According to the U.S. Water Alliance, about two million people in the U.S. lack access to clean, abundant water. Meanwhile, most of us have what appears to be an unlimited supply. This idea is obviously deceptive if two million people lack that access. In addition, water supplies are dwindling. Pollution is growing. Worldwide, a water crisis is growing.

Imagine if you suddenly became one of those in the US, or the millions around the world, who lack safe water. Think in terms of small losses first.

Reduce taps in your home by half. You might have to carry water from one room to another and maybe shower with the kitchen sink sprayer.

Now imagine that your water supply is restricted to a few hours a day and that the water isn’t safe. Indoor plumbing doesn’t exist.

Santiago, DR residents getting water in 2020 as Covid intensified challenges for everyone. Photo from from Dominican Today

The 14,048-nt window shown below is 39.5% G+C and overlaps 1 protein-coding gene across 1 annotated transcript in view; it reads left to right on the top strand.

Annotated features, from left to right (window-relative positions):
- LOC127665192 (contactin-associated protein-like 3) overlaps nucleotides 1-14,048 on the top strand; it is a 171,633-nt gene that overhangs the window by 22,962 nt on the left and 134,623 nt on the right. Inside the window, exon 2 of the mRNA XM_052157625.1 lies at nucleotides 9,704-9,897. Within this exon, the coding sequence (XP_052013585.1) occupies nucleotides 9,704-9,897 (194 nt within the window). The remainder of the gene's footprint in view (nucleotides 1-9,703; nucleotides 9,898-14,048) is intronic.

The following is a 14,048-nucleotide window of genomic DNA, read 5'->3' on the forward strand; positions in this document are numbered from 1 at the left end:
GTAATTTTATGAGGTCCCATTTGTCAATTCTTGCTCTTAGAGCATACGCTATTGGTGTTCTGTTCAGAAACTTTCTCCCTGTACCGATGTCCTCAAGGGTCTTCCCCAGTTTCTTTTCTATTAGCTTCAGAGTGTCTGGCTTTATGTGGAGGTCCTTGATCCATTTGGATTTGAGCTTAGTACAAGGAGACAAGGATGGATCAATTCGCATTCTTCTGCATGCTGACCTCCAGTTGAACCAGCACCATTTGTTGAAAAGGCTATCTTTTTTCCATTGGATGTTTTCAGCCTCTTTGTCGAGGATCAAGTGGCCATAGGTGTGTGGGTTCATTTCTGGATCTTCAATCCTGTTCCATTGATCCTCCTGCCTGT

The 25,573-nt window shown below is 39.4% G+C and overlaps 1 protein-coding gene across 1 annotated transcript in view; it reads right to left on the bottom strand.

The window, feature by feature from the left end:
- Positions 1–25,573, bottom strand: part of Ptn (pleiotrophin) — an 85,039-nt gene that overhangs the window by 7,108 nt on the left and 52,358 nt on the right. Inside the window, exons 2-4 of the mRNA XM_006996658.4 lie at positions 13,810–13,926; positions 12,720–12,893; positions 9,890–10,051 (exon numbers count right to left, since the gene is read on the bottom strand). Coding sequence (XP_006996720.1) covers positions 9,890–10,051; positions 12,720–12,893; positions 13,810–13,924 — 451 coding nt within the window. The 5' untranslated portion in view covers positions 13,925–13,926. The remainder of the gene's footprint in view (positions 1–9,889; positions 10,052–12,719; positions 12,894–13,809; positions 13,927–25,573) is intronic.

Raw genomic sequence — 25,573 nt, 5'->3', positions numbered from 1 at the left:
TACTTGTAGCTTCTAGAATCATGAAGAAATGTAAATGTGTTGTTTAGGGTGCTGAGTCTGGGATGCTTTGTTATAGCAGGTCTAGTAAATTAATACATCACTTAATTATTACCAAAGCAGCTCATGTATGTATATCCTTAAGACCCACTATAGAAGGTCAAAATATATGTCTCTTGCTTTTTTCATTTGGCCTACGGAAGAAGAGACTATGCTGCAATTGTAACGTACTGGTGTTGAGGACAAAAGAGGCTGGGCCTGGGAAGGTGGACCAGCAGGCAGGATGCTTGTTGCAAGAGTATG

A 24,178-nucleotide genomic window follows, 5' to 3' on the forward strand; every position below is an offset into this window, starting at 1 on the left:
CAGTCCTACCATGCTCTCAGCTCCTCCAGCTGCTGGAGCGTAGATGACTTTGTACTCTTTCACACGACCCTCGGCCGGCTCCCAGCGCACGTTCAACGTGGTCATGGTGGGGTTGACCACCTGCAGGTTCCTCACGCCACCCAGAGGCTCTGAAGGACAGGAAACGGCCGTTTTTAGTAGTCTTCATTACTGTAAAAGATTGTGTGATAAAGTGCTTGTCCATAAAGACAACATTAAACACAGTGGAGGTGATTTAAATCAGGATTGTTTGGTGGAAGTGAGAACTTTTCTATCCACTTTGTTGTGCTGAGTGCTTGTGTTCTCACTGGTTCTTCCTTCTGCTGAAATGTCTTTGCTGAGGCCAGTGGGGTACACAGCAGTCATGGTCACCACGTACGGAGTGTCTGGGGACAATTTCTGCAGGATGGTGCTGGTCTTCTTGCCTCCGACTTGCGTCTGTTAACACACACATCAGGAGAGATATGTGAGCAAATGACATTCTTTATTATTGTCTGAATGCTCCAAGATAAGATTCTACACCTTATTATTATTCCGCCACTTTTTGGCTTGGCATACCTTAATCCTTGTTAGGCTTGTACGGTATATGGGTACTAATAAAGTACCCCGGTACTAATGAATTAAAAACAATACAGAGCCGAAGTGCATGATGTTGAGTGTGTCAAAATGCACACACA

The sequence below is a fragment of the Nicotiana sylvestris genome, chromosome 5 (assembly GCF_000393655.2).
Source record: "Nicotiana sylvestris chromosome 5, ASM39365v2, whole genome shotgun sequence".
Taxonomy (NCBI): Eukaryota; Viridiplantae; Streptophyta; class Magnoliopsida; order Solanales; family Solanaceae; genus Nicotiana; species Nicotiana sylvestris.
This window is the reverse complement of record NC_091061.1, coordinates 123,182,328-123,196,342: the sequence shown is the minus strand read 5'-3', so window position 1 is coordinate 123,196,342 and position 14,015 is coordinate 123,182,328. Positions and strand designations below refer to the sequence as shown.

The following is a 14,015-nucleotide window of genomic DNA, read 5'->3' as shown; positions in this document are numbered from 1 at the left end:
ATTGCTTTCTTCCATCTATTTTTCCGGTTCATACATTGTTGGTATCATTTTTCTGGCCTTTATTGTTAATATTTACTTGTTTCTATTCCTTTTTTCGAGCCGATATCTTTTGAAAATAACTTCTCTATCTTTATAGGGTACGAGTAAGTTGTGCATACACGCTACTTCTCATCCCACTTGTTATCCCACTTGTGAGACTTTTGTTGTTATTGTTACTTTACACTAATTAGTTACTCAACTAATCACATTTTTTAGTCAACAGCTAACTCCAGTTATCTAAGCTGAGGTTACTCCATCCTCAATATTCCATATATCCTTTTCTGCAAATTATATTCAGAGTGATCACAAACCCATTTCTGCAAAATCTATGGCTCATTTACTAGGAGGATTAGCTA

When I lived in the Dominican Republic, our home drew water from our cistern. The cistern had a slow, dripping water supply into it for one or two hours a day, so it wasn’t always full. The water itself was an opaque green and had abundant life in it, including bugs and frogs, which often came through the tap. The water was fine for baths and cleaning the floor and could, in a pinch, be used for cooking or drinking if boiled first. We usually had bottled water delivered for those purposes.

Again, I was privileged. Most people in the Dominican Republic had no running water in their homes and when they hauled in water, they had to boil it; they lacked funds to buy bottled water. Today, decades later, one million people die each year because of water issues (see Fighting the Water Crisis in the Dominican Republic).

What Would You Do?

With such lack in mind and continuing with our hypothetical situation, mentally shut off all water to your house. You have to go to the city water supply building to get needed water, which is rationed. Not only do you have to schedule time to get water, you have to plan ahead for its use.